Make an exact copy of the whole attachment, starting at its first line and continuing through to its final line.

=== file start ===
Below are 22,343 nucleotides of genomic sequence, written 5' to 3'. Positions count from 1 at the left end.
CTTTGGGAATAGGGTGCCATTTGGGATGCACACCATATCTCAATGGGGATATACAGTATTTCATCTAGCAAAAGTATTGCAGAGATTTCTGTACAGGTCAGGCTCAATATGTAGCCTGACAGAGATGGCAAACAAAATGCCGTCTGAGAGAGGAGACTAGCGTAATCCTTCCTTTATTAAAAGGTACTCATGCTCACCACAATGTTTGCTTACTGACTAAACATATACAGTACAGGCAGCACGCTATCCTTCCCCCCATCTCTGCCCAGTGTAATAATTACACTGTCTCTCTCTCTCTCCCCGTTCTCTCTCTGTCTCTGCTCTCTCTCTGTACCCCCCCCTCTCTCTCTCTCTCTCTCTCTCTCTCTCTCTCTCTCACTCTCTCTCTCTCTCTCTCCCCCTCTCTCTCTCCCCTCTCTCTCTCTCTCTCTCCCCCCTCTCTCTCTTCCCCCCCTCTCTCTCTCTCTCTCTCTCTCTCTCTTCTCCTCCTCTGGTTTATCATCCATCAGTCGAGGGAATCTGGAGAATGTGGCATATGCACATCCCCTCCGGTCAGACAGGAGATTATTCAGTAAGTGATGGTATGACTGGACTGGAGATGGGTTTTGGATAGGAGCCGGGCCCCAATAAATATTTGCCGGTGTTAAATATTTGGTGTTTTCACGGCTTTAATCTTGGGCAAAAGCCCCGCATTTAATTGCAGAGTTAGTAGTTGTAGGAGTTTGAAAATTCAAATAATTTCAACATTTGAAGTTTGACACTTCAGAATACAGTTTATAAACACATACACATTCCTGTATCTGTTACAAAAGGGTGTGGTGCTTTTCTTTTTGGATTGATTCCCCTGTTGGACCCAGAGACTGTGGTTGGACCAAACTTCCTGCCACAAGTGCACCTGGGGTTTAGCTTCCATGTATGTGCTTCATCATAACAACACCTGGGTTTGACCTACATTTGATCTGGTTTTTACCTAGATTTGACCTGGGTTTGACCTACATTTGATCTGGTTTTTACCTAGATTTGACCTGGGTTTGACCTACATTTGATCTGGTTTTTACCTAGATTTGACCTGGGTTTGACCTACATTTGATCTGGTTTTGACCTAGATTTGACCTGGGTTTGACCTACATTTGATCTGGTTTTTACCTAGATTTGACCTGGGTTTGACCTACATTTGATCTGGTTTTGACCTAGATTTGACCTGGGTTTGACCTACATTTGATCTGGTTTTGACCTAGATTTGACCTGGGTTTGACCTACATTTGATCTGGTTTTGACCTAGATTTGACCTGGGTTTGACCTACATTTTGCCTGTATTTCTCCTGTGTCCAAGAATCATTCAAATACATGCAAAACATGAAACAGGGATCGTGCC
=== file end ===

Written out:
Below are 22,343 nucleotides of genomic sequence, written 5' to 3'. Positions count from 1 at the left end.
CTTTGGGAATAGGGTGCCATTTGGGATGCACACCATATCTCAATGGGGATATACAGTATTTCATCTAGCAAAAGTATTGCAGAGATTTCTGTACAGGTCAGGCTCAATATGTAGCCTGACAGAGATGGCAAACAAAATGCCGTCTGAGAGAGGAGACTAGCGTAATCCTTCCTTTATTAAAAGGTACTCATGCTCACCACAATGTTTGCTTACTGACTAAACATATACAGTACAGGCAGCACGCTATCCTTCCCCCCATCTCTGCCCAGTGTAATAATTACACTGTCTCTCTCTCTCTCCCCGTTCTCTCTCTGTCTCTGCTCTCTCTCTGTACCCCCCCCTCTCTCTCTCTCTCTCTCTCTCTCTCTCTCTCTCTCACTCTCTCTCTCTCTCTCTCCCCCTCTCTCTCTCCCCTCTCTCTCTCTCTCTCTCCCCCCTCTCTCTCTTCCCCCCCTCTCTCTCTCTCTCTCTCTCTCTCTCTTCTCCTCCTCTGGTTTATCATCCATCAGTCGAGGGAATCTGGAGAATGTGGCATATGCACATCCCCTCCGGTCAGACAGGAGATTATTCAGTAAGTGATGGTATGACTGGACTGGAGATGGGTTTTGGATAGGAGCCGGGCCCCAATAAATATTTGCCGGTGTTAAATATTTGGTGTTTTCACGGCTTTAATCTTGGGCAAAAGCCCCGCATTTAATTGCAGAGTTAGTAGTTGTAGGAGTTTGAAAATTCAAATAATTTCAACATTTGAAGTTTGACACTTCAGAATACAGTTTATAAACACATACACATTCCTGTATCTGTTACAAAAGGGTGTGGTGCTTTTCTTTTTGGATTGATTCCCCTGTTGGACCCAGAGACTGTGGTTGGACCAAACTTCCTGCCACAAGTGCACCTGGGGTTTAGCTTCCATGTATGTGCTTCATCATAACAACACCTGGGTTTGACCTACATTTGATCTGGTTTTTACCTAGATTTGACCTGGGTTTGACCTACATTTGATCTGGTTTTTACCTAGATTTGACCTGGGTTTGACCTACATTTGATCTGGTTTTTACCTAGATTTGACCTGGGTTTGACCTACATTTGATCTGGTTTTGACCTAGATTTGACCTGGGTTTGACCTACATTTGATCTGGTTTTTACCTAGATTTGACCTGGGTTTGACCTACATTTGATCTGGTTTTGACCTAGATTTGACCTGGGTTTGACCTACATTTGATCTGGTTTTGACCTAGATTTGACCTGGGTTTGACCTACATTTGATCTGGTTTTGACCTAGATTTGACCTGGGTTTGACCTACATTTTGCCTGTATTTCTCCTGTGTCCAAGAATCATTCAAATACATGCAAAACATGAAACAGGGATCGTGCC